What’s New in vRealize Automation (vRA) 7.4
vRA 7.4 is a minor release, but brings some long awaited goodies to the table for vRA users that should help hold users over until the 8.0 release happens sometime in the future.
See the following video for a demo of the new features, and continue reading for more information and analysis.
Solution Exchange Content
For those who have been paying attention over the past 12-18 months have noticed that the vRA-related content on the Solution Exchange has grown with a large number of blueprints making it to the exchange. As of this writing, the number is 81. This time last year the number was in the 20’s, so this represents a large number of additions that can be useful in your daily operations or learning experiences.
In addition to those blueprints, there are also a large number (120+) of OVF templates available for download. These represent entirely self-contained packages that can easily be imported to your vSphere environment and used to quickly provide value.
OVF Based Blueprints
If you’re paying attention, you’re probably wondering why OVF templates matter to vRA users. One of the new enhancements in vRA 7.4 is the ability to import OVF templates as a vSphere action. This means that you can create blueprints that are backed by OVF templates. When a user requests the blueprint, they can be presented with some, all, or none of the OVF template properties to configure the VM. The system will then import the OVF at request time and configure it according to the properties configured by the blueprint or entered by the user.
This particular feature has a lot of potential for offering new items as a service. First, the enhanced Solution Exchange content provides more avenues to quickly offering services in the catalog. Any of the afore mentioned OVF templates can easily be added to the system. Second, it offers different packaging mechanisms beyond just VM templates or software component based blueprints. Some organizations are already producing their apps as OVF templates, and vRA being able to provision them provides an extra option for deployment. Third, VMware virtual appliances can now be offered as a service, in addition to any number of third-party apps like InfoBlox and Splunk. These options represent a large opportunity and a good amount of flexibility moving forward for architecting blueprints.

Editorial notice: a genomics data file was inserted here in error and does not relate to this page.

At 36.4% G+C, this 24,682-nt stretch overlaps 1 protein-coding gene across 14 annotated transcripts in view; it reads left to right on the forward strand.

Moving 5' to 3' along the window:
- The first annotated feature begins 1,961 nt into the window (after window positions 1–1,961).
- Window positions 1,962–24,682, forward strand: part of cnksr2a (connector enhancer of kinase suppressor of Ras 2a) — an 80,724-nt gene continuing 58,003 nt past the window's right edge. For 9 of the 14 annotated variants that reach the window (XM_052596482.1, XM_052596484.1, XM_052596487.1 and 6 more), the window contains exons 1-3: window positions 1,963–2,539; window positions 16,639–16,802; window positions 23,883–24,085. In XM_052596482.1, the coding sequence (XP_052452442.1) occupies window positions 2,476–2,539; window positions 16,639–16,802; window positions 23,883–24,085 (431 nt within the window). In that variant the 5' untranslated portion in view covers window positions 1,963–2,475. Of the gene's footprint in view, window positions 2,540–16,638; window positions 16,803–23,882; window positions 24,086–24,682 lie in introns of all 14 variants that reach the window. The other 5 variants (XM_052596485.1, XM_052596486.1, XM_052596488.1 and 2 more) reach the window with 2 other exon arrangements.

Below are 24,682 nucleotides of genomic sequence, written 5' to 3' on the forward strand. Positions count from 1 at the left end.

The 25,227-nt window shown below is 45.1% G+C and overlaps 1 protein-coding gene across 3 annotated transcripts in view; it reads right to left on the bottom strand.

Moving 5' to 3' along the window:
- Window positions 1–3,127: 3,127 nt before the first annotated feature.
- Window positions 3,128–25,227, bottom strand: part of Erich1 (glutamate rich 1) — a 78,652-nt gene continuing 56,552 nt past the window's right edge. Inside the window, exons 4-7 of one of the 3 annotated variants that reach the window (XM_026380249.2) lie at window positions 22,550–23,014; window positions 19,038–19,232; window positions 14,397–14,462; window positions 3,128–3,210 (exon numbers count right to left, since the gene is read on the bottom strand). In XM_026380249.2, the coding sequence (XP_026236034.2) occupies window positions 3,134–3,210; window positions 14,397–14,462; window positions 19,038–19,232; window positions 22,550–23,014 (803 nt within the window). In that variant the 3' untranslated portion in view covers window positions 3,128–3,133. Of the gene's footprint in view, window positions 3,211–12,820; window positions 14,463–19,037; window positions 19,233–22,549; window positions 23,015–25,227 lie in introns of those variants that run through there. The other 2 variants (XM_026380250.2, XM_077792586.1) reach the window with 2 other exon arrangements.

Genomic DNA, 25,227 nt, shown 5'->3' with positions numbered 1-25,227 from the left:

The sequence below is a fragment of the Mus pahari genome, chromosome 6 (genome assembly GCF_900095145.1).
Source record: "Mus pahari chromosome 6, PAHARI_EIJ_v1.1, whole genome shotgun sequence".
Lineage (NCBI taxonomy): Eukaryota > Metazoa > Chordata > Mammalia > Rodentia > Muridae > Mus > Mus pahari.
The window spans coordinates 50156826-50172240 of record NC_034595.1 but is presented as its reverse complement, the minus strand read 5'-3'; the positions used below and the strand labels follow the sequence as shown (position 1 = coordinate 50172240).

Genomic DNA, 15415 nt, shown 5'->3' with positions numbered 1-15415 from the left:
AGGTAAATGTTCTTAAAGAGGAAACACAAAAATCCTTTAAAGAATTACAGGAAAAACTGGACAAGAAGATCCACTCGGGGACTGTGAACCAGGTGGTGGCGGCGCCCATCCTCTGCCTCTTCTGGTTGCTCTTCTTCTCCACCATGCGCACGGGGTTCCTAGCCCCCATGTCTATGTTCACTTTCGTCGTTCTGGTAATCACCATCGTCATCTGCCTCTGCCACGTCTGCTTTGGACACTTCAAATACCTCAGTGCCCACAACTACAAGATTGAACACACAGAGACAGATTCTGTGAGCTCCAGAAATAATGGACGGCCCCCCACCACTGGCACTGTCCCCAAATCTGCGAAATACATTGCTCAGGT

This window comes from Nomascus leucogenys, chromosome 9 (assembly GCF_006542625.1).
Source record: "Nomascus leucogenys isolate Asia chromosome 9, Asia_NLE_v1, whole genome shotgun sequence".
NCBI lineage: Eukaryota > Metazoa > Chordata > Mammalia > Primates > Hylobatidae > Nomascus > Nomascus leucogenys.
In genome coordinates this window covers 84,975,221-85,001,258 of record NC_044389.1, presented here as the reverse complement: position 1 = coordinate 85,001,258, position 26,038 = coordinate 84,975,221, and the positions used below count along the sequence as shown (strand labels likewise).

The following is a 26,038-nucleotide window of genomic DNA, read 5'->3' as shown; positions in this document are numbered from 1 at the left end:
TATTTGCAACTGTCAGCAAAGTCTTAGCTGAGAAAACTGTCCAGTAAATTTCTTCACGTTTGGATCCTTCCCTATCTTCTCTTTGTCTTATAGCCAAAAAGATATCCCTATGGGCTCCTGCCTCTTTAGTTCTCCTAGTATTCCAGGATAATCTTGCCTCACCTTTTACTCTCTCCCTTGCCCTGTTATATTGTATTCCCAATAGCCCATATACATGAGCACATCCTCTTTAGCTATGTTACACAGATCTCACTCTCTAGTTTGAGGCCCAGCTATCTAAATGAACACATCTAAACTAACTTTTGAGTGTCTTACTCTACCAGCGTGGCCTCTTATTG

Custom Request Forms
One of the most requested features by customers is the ability to create more customized request forms for blueprints being presented in the Service Catalog. Under previous versions of vRA, the request form was automatically created, and the steps for filling out the form were rigid and followed with how the blueprint was created. Each component of the blueprint had a corresponding step on the form, but it was not intuitive for non-regular users of vRA to recognize that data needed to be entered in some of the nested locations of the form. The more complicated the blueprint was with more components and nested components, the more complicated the request form was.
Enter Custom Request Forms. Now blueprint architects can define a custom request form that presents the necessary information in whatever way makes sense to the architect. All of the inputs can be provided on a single page/tab, or they can be split according logical steps or components. The end result is a more intuitive experience for the end-user and less overall frustration for everybody.
Multi-Tenancy in vRealize Orchestrator (vRO) 7.4
Less a feature of vRA, and more a feature of vRO, this enables vRO to integrate with the tenant-based authentication in vRA. It is of course of major importance for vRA administrators because it enables a vRO server to be shared across vRA tenants without deploying an additional vRO server for each tenant.
The feature is off by default, and requires a CLI script to be run and vRO services to be restarted, but once the feature is enabled, tenant end users can immediately begin logging in and accessing/authoring vRO content.